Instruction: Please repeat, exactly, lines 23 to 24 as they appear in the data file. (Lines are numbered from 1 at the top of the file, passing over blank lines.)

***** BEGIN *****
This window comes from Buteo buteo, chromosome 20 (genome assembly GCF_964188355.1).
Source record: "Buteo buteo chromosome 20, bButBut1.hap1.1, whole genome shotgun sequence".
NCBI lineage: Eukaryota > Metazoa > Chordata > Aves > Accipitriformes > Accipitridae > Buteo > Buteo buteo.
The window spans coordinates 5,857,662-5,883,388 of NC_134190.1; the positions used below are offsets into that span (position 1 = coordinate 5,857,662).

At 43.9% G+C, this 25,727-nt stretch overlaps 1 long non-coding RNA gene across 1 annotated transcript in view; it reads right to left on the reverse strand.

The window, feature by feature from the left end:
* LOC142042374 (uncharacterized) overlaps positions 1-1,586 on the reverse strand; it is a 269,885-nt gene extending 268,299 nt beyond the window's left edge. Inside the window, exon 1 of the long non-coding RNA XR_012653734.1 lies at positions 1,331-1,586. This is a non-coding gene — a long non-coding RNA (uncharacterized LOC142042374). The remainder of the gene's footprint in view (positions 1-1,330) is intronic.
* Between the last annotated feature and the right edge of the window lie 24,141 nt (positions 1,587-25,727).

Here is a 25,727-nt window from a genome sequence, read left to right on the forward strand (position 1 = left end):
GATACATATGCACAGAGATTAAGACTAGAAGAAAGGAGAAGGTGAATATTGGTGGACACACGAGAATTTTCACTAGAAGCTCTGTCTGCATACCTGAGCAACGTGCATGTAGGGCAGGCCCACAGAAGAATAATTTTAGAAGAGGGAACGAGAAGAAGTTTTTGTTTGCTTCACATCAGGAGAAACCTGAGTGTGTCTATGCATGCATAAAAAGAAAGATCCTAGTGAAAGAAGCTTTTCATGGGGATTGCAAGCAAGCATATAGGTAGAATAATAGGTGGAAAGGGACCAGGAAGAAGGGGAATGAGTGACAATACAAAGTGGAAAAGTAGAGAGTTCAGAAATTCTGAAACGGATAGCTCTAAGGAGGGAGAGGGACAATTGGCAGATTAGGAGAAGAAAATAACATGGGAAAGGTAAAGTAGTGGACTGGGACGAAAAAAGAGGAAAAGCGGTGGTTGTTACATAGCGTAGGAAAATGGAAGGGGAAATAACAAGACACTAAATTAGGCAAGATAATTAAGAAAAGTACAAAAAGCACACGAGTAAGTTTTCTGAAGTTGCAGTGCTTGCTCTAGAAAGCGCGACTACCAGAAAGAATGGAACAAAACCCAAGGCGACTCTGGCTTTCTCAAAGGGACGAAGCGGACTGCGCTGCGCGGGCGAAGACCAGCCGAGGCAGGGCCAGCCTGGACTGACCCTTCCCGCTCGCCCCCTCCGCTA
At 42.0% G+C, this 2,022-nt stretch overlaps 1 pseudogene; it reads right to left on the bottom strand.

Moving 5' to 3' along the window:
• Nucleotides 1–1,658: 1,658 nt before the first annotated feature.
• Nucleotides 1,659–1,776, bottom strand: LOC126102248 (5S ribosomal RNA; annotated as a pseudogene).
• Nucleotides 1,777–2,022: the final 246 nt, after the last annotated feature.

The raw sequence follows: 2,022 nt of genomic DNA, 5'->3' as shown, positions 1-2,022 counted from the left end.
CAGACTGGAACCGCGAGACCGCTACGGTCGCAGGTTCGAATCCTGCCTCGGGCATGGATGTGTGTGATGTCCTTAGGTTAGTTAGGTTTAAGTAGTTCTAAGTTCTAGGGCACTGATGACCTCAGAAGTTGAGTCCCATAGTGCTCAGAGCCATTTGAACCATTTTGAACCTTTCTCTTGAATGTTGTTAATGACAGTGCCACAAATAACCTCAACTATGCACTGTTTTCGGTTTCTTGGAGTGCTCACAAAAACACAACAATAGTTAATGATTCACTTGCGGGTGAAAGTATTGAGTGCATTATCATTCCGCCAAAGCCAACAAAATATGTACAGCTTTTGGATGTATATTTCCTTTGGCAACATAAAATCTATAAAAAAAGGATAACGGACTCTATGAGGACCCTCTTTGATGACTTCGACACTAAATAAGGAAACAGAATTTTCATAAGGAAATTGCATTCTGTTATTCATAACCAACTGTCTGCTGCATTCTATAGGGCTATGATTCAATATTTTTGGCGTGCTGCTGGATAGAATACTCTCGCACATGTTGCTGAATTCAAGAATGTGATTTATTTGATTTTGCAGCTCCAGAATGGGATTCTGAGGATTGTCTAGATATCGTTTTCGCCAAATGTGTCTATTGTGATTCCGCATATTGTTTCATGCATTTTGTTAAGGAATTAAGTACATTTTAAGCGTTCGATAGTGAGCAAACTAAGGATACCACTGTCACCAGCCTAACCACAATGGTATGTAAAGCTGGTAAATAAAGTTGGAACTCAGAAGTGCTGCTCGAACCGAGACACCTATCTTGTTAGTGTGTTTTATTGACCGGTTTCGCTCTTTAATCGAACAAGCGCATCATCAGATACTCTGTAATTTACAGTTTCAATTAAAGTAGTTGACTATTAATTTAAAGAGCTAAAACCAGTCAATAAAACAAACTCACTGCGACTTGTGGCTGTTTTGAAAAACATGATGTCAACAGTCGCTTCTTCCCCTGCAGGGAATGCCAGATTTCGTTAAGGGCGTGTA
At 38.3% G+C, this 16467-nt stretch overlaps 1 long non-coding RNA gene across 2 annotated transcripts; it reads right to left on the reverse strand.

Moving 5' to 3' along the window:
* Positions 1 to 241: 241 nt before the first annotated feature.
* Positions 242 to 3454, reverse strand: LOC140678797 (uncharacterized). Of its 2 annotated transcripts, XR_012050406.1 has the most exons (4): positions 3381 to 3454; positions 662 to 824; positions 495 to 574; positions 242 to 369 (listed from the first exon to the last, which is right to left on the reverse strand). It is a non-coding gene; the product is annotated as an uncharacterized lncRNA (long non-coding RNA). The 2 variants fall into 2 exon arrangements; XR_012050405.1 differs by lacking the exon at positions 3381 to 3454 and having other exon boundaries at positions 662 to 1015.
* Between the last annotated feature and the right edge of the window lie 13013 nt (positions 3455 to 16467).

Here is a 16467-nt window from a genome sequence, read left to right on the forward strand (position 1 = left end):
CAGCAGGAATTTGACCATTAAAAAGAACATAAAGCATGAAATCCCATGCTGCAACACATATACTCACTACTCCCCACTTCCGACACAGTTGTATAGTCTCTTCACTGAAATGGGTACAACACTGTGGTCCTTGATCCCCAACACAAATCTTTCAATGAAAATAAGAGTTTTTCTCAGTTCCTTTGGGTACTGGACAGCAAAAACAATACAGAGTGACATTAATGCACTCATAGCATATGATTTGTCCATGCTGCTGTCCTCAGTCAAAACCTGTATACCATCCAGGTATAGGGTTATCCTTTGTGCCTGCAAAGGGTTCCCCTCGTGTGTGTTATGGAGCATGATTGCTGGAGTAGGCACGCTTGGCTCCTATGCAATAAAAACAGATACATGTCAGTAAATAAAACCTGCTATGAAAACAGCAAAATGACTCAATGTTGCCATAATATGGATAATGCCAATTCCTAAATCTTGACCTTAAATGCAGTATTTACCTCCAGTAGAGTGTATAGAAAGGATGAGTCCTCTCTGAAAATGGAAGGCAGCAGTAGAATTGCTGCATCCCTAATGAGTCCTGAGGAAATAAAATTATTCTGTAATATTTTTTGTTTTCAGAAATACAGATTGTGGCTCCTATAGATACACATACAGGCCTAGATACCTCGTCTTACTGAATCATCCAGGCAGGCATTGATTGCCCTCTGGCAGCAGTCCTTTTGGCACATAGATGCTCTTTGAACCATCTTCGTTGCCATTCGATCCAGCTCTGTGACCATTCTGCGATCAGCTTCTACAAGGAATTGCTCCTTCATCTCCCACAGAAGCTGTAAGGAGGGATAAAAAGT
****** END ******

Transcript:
Here is a 16467-nt window from a genome sequence, read left to right on the forward strand (position 1 = left end):
CAGCAGGAATTTGACCATTAAAAAGAACATAAAGCATGAAATCCCATGCTGCAACACATATACTCACTACTCCCCACTTCCGACACAGTTGTATAGTCTCTTCACTGAAATGGGTACAACACTGTGGTCCTTGATCCCCAACACAAATCTTTCAATGAAAATAAGAGTTTTTCTCAGTTCCTTTGGGTACTGGACAGCAAAAACAATACAGAGTGACATTAATGCACTCATAGCATATGATTTGTCCATGCTGCTGTCCTCAGTCAAAACCTGTATACCATCCAGGTATAGGGTTATCCTTTGTGCCTGCAAAGGGTTCCCCTCGTGTGTGTTATGGAGCATGATTGCTGGAGTAGGCACGCTTGGCTCCTATGCAATAAAAACAGATACATGTCAGTAAATAAAACCTGCTATGAAAACAGCAAAATGACTCAATGTTGCCATAATATGGATAATGCCAATTCCTAAATCTTGACCTTAAATGCAGTATTTACCTCCAGTAGAGTGTATAGAAAGGATGAGTCCTCTCTGAAAATGGAAGGCAGCAGTAGAATTGCTGCATCCCTAATGAGTCCTGAGGAAATAAAATTATTCTGTAATATTTTTTGTTTTCAGAAATACAGATTGTGGCTCCTATAGATACACATACAGGCCTAGATACCTCGTCTTACTGAATCATCCAGGCAGGCATTGATTGCCCTCTGGCAGCAGTCCTTTTGGCACATAGATGCTCTTTGAACCATCTTCGTTGCCATTCGATCCAGCTCTGTGACCATTCTGCGATCAGCTTCTACAAGGAATTGCTCCTTCATCTCCCACAGAAGCTGTAAGGAGGGATAAAAAGT